It is currently unknown whether plants and fungi such as these have a symbiotic relationship where plants provide benefits for the fungus and the fungus act as bodyguards for the plants, but it IS being looked into. Let us once again presume that the fungi and plants share a close relationship that involves bidirectional communication and benefits on both sides. After years of humans harvesting crops—thereby terminating the plants’ lives early and destroying the relationship between fungi and plant—the two flora decide to fight back. Slowly, but increasing in intensity, this once harmless fungus begins infecting humans. The infectious systems begin as just a disease, much like the common cold. As the fungus continues to fight the human immune system, it comes into increased contact with the central nervous system due to the close connection of the two systems; exactly what happens in parasites that currently manipulate their host’s behavior. This new infectious fungus develops ways to bypass our immune system, and in doing so, beomes closely associated with the biochemicals that control our every action: dopamine, serotonin, adrenalin, etc. It then secretes its own chemicals that skew these biochemicals, most likely cause a rise in adrenalin and more aggressive behavior. The fungus could then learn that this increased aggressive behavior leads to higher human violence, and consequently higher transmission. It adapts, and a zombie apocalypse ensures.
There. One proposed zombie theory; the perfect conversation starter.
The biggest flaw in this theory is, of course, that biological processes and adaptations like the ones I proposed take thousands to millions of years to evolve. To bypass that, I’m going to pull up the pop-culture comic book cop out, and say that the fungus was exposed to chemicals, steroids, and possibly even radiation that enhanced its speed of growth, and inevitably its rate of adaption. Whatever. All theories have gaps, especially those concerning the zombie apocalypse.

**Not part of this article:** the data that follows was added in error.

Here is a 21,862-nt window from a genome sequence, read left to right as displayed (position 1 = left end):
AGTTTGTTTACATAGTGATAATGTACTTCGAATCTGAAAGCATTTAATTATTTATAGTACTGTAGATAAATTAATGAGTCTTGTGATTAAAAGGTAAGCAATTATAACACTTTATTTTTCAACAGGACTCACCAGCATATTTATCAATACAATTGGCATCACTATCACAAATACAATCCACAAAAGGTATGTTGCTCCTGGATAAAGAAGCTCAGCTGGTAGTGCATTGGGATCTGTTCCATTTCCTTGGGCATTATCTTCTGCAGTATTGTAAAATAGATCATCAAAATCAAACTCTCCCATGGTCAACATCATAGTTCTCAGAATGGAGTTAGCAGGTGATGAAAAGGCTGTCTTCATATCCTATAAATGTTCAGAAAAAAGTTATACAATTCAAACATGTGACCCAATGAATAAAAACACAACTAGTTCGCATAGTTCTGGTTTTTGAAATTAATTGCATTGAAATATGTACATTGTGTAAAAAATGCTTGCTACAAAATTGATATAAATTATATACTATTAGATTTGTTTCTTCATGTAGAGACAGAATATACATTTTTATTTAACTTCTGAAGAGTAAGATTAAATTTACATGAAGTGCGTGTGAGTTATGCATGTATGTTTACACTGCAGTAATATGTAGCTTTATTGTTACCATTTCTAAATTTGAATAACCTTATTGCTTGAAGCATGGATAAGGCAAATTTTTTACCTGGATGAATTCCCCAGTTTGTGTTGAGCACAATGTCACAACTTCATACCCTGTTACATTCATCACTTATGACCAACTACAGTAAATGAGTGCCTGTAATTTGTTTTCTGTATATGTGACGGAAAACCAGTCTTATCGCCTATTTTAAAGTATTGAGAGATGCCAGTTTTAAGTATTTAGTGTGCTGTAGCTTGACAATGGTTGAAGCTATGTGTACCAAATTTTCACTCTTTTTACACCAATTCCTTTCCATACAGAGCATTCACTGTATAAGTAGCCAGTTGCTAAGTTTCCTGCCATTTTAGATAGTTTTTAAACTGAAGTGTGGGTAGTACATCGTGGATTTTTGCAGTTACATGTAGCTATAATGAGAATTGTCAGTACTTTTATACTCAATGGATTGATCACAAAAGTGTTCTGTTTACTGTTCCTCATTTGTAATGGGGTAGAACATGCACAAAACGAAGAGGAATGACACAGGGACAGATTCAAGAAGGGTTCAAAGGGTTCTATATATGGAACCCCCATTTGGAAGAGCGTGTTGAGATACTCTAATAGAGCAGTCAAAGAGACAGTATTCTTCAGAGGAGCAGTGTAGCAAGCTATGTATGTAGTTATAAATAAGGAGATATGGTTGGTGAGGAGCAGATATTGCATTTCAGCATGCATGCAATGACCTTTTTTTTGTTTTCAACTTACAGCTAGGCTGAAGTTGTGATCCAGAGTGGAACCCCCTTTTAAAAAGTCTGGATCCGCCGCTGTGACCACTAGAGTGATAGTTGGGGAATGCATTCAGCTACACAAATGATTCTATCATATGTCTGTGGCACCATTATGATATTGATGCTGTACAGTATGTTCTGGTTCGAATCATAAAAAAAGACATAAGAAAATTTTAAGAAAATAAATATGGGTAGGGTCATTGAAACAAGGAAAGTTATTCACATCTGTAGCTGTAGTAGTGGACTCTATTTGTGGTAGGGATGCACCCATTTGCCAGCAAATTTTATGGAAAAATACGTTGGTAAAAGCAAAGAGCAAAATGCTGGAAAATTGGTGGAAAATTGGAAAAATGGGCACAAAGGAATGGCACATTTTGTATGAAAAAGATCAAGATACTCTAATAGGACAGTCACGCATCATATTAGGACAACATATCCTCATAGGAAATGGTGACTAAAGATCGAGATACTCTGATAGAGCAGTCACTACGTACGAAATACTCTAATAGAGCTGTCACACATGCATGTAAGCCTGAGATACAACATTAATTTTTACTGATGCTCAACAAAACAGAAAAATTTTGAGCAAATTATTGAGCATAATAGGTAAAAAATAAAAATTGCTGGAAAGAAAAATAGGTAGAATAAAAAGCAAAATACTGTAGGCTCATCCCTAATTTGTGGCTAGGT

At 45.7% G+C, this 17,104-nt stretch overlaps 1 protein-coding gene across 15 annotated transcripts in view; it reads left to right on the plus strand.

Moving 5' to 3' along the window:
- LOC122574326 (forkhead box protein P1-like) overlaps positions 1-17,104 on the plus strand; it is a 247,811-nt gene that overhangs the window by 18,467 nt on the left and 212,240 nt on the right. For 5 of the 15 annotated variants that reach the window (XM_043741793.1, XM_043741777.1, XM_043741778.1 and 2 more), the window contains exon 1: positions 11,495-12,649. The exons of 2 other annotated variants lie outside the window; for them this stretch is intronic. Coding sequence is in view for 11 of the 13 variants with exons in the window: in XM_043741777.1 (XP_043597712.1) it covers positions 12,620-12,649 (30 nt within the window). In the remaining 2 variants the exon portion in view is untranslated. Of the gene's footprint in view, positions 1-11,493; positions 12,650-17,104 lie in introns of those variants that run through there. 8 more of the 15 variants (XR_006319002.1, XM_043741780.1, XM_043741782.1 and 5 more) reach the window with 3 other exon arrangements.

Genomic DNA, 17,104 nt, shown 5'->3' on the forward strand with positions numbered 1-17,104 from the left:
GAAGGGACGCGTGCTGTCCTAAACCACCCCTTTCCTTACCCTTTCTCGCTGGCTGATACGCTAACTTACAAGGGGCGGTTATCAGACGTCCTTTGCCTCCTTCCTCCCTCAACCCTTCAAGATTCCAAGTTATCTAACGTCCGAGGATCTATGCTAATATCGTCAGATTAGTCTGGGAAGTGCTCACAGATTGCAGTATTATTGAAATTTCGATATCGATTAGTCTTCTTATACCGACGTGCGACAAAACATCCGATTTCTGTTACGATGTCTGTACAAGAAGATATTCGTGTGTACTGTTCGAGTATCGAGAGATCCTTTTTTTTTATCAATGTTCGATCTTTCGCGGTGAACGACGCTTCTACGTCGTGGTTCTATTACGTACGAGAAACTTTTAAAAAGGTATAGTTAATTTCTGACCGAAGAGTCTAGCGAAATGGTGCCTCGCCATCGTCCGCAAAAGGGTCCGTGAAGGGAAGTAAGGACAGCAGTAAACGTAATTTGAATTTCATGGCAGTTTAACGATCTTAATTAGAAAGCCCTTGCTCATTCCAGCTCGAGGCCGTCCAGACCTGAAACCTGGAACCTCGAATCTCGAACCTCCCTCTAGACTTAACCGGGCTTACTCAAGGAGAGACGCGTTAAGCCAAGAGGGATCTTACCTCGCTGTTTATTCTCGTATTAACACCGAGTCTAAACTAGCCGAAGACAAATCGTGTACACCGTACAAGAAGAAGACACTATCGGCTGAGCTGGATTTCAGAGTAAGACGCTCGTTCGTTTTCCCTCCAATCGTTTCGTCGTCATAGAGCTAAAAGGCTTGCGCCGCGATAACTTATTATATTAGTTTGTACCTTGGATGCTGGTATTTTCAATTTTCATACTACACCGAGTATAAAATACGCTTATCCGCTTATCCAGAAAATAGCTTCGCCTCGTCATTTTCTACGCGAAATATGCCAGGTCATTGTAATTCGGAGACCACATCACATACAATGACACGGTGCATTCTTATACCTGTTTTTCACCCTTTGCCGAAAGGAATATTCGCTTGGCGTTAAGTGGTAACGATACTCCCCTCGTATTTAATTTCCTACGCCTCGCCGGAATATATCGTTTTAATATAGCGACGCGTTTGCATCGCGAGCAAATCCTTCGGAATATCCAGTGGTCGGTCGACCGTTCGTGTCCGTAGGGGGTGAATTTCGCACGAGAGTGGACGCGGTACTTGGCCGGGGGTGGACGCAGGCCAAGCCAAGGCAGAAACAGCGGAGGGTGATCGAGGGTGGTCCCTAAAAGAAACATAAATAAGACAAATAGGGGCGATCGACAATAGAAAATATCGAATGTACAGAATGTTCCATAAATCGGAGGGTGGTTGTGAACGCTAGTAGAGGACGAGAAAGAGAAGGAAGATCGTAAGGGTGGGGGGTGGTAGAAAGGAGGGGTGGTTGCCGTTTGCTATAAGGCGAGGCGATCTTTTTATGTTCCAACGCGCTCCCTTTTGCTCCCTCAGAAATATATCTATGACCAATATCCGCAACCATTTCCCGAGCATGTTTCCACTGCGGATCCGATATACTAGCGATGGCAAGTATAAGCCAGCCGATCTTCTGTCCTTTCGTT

There is strong biological evidence that parasites have evolved to ‘zombify’ their hosts from initial interactions with the host’s immune system and the subsequent bypassing of it. There is also evidence that these parasites secrete special chemicals that cause the hosts themselves to alter their levels of biochemcials, which ironically leads to their untimely and grotesque demise. Also, it is supported that stress hormones, such as adrenaline, can increase or decrease a person’s aggressive behavior, as well as their innate ‘fight-or-flight’ behavior.
Diseases such as malaria have shown that they can induce behaviors in their infected hosts that are self-beneficial. Even viruses, which are not technically ‘living’ things, have shown that they can alter behavior to increase their transmission rate (rabies anyone?) That being said, my knowledge on viruses and developing diseases is very limited. For brilliant information to supplement those types of arguments I recommend reading into the attempts to weaponize the rabies virus that occurred in The Soviet Union during the Cold War.
Maybe my friends and I are the only ones that spend countless hours preparing for and proposing the zombie apocalypse. If not, though, I hope this helps you boggle your friends’ minds during your next zombie discussion. Maybe some strain of information here will even help you when that eventful day comes: when the dead start walking among the living.